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I just voted to close this question as a duplicate of this other one. However, I am unsure if this was exactly the right action to take, given that, though the latter question has an upvoted answer, that answer is really just an extended comment, in that it does not resolve the question and rather points to a possibly useful identity. To be sure, the latter question has not truly been answered.

However, any answer to the latter would certainly be applicable to the former, and even the already existing answer might be of some use - which is why I decided closing would be an appropriate action. Closing doesn't seem like the ideal way to handle such a question, though, since it seems like the purpose of closing as duplicate would be that the asker of the new question could go to the older one and find the answer, and not need to look and further, or check back again later or anything.

Is there possibly a better way to handle this than closing (e.g. is "merging" questions possible)? Would flagging for moderator attention be the right action in this case?

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    $\begingroup$ In general I wouldn't worry too much about the existence of answers. I would simply compare the two questions alone. In this case it does look like the newer question is a duplicate of the older question. So I would say that voting to close as duplicate is fine. $\endgroup$ – Thomas Dec 13 '14 at 1:24
  • $\begingroup$ Very useful question: I was planning to ask the same! $\endgroup$ – Self-teaching worker Dec 13 '14 at 10:30
  • $\begingroup$ Actually, both are dupes of this one: math.stackexchange.com/questions/1045477/… which answers it fully. I have added my vote to close as dupe to second one in your post. $\endgroup$ – Aryabhata Dec 27 '14 at 19:37
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The system already checks that the target question has an answer that is either accepted or has positive score. (Thus, the target is deemed "answered" by the SE definition.) Absent such an answer, one cannot use the question as a duplicate target.

Even when the given answer is partial, voting to close as a duplicate is appropriate when any answer to question A can also be posted under question B. So, those wishing to expand upon the existing answer(s) can do so under the question that remains open. This achieves the goal of collecting information in one place instead of scattering it across duplicate questions.

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    $\begingroup$ In such cases, one could argue that it is the newer question that should remain open, since it will get much better exposure than the old one. This has the highly beneficial effect that as the site gains expertise it has a better chance of answers being improved due to that gain in expertise. But, alas, it is not easy to do that now because merging old questions into new ones is too much work given existing merge tools. Another possibility is to replace the new question by the old one in the list of questions. This esp. helps very old questions, when MSE had little expertise in some areas. $\endgroup$ – Bill Dubuque Dec 25 '14 at 21:47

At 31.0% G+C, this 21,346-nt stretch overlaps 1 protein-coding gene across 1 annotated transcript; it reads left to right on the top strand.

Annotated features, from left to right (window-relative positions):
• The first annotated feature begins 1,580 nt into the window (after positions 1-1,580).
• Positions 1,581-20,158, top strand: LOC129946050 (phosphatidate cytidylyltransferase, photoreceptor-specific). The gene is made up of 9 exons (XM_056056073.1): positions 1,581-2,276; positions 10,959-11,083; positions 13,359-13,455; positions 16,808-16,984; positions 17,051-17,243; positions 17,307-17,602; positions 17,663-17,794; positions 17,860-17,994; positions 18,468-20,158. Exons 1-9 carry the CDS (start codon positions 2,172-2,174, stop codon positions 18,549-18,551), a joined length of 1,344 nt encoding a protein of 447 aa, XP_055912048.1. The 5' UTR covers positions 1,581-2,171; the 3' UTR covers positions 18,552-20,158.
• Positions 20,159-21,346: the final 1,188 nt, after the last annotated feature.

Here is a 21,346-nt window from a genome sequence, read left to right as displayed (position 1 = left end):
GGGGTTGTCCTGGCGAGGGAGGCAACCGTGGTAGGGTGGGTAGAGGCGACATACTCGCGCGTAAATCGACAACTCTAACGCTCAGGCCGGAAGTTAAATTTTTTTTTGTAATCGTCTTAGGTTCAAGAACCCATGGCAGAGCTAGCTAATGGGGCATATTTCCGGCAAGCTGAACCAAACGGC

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Under the circumstances you describe (where I am assuming that the quality of both A and B as questions are equal, and that B does not have an adequate answer), I would argue that it may be better to close the older question as a duplicate of the newer one rather than the other way around.

This still achieves the aim of grouping together similar questions, but I think that doing it this way around has several advantages:

  1. It is more likely to lead to the OP actually getting an answer. Since old questions that have some kind of answer are unlikely to be revisited, closing the newer question as a duplicate could just end up silencing the question.

    There have been numerous occasions where I have seen a question closed as a duplicate in this way, only for the OP of the newer question to then have to push for people to answer the original question.
  2. Closing the newer question as a duplicate sends the wrong message to the OP. Having a question closed indicates that on some level, there was something inappropriate with the question. However, in this case, I think the OP acted correctly: in seeing that there were no available (complete) answers to a question, they asked the question.

  3. Once the question is closed, the OP will justifiably be in a quandary: their question has been closed, and yet they still have nowhere to go for an answer. It takes an assertive user to push this point. A less assertive user may just go home empty handed.
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